Northrun Ashland I and II – Northrun is a good little tack brand based in Ashland, Virginia. They still manufacture new saddles, but on a sub-$1000 budget, we’re talking about used Northruns. People who buy this brand are very loyal to it–and to their credit, the quality is great for the price. Like I said above, I personally think these fit and ride more like a British saddle, but they certainly have the surface aesthetics of old-fashioned French saddles, a la Butet. This brand’s saddles do vary in their fit and curvature over time, so be sure to evaluate the saddle in front of you, not assume that the one Northrun you saw “that one time” will look like the one you buy sight unseen off Ebay. Also, just FYI, the tree on Northruns tends to run quite narrow. If in doubt, size up.
Buy The Stuff Everybody’s Actually Heard Of: Pessoa, Butet, and Knockoffs Thereof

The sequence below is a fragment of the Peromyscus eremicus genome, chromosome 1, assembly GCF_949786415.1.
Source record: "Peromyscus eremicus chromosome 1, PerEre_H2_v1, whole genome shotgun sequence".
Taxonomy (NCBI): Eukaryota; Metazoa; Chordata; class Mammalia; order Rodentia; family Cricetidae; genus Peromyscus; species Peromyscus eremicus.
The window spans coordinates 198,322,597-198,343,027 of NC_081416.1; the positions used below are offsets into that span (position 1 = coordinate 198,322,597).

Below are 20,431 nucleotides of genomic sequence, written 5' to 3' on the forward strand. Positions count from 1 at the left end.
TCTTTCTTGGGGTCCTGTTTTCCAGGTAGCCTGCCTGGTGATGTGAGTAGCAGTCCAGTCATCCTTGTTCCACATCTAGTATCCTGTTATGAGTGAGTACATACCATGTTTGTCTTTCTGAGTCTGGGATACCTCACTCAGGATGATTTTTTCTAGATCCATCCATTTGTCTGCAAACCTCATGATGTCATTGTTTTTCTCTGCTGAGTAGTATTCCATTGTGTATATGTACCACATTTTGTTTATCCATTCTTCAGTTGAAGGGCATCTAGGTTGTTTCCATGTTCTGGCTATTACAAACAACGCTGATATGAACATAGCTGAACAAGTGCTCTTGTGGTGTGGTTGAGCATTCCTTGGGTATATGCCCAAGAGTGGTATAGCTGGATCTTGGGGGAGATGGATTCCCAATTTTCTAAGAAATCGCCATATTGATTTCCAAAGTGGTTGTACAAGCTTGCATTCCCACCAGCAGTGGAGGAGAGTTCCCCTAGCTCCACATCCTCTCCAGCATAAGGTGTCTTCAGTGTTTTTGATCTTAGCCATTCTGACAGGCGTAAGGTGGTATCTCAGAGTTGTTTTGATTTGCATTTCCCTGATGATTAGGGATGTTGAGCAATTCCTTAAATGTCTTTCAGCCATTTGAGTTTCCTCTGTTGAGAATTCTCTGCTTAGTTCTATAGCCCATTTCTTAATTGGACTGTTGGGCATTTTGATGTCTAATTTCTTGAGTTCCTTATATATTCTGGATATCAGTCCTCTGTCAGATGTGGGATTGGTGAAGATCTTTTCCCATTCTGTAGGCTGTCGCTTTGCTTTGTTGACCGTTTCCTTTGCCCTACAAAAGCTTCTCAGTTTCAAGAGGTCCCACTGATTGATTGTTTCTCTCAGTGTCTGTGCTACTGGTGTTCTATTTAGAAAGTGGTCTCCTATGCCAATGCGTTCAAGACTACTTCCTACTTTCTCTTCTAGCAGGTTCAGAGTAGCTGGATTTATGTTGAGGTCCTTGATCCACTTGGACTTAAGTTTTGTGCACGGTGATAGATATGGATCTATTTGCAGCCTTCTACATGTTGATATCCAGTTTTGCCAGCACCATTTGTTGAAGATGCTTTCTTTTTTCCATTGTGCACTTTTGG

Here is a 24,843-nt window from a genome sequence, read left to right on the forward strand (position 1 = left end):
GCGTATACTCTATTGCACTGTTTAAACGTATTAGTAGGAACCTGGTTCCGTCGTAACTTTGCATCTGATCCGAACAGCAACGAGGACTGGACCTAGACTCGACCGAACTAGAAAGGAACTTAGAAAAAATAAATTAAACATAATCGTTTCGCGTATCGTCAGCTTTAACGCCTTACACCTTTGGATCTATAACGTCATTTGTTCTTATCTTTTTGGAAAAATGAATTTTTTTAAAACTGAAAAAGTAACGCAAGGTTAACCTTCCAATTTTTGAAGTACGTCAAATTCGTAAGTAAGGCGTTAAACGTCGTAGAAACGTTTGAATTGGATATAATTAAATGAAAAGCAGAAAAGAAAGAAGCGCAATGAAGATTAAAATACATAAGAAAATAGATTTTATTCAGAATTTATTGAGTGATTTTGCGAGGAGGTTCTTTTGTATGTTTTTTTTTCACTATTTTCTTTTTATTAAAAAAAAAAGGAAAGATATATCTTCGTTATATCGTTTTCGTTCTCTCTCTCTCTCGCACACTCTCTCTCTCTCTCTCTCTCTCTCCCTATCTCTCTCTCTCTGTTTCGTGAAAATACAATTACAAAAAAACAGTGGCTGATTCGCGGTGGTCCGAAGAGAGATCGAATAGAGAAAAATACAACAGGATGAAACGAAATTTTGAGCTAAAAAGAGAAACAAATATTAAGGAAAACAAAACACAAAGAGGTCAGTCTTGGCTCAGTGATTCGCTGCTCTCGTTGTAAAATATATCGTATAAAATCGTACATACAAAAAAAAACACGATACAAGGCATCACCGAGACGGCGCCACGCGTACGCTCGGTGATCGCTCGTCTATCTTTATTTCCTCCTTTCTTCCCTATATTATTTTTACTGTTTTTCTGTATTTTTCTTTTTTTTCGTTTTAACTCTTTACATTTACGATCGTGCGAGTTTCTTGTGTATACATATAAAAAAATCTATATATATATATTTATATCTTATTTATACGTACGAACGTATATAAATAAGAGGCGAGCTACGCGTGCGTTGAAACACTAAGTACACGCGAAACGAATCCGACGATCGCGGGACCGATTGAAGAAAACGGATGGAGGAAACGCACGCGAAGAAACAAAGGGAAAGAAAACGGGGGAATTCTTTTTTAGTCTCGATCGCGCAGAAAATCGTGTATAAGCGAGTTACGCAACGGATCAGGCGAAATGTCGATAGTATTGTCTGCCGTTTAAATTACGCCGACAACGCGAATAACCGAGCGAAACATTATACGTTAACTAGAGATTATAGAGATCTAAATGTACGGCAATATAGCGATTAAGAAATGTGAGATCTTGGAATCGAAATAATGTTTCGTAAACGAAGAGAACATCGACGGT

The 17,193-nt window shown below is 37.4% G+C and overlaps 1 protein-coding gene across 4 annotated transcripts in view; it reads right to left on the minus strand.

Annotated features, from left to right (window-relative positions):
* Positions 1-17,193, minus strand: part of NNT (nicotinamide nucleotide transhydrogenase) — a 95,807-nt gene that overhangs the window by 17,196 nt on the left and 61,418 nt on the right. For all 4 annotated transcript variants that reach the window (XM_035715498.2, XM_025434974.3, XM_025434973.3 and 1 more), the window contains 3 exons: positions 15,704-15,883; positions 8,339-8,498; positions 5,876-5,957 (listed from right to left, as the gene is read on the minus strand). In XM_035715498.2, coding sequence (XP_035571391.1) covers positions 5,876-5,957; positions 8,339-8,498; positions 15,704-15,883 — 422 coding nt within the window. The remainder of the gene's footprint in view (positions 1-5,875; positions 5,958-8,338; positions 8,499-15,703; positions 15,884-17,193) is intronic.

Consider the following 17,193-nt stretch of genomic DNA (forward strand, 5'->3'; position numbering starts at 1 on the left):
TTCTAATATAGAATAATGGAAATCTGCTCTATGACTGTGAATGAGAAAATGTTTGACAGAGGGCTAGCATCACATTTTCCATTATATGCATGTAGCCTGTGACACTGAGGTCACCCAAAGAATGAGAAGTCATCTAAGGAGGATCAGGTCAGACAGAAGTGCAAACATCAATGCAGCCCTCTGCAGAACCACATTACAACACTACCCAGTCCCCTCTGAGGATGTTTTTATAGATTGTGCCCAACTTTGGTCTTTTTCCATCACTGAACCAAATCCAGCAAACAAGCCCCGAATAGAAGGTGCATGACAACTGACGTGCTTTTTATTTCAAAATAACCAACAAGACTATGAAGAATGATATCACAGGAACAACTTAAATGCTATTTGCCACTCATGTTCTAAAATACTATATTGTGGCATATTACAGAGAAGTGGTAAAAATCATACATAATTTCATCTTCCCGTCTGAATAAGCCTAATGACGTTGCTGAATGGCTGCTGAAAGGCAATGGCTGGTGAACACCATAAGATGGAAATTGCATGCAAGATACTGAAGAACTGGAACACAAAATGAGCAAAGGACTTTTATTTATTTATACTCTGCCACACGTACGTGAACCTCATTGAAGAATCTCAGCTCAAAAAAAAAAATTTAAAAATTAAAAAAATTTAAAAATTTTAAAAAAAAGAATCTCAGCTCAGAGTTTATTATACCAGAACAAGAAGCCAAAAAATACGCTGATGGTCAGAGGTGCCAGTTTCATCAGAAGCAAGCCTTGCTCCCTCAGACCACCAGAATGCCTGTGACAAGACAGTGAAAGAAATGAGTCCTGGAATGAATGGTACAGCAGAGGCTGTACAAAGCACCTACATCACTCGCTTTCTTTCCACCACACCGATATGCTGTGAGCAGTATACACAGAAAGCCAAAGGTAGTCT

I won’t go too deep here, but the truth is, most people who want a French-like ride under $1000 end up buying a Pessoa or a Beval. They’re both Argentine-made brands. For the record, there is nothing inherently wrong with that–in fact, stay tuned for my next post, where I fangirl all over a particular Argentine-made saddle that is a dead ringer for high-end French saddles. But meh, honestly, this post was about lesser-known gems. And since most people are well versed in Pessoa or Beval, I’ll save the geekout about those brands for another day. If you really want it, you’d best join the mailing list and pester me to write about your brands of choice, mmmkay?
So there you have it! A bunch of lesser-known gems that may help you achieve a French-or-Italian-like ride on a very small budget.
Whew, that was quite a geekout. Time to go riding!
But before you and I head out to the barn, you should make sure you don’t miss future posts like this at The Saddle Geek by getting on the Saddle Geek mailing list and nab a copy of our English Saddle Brands List. That way, you won’t miss any of our new and awesome content here at The Saddle Geek. Thanks for reading!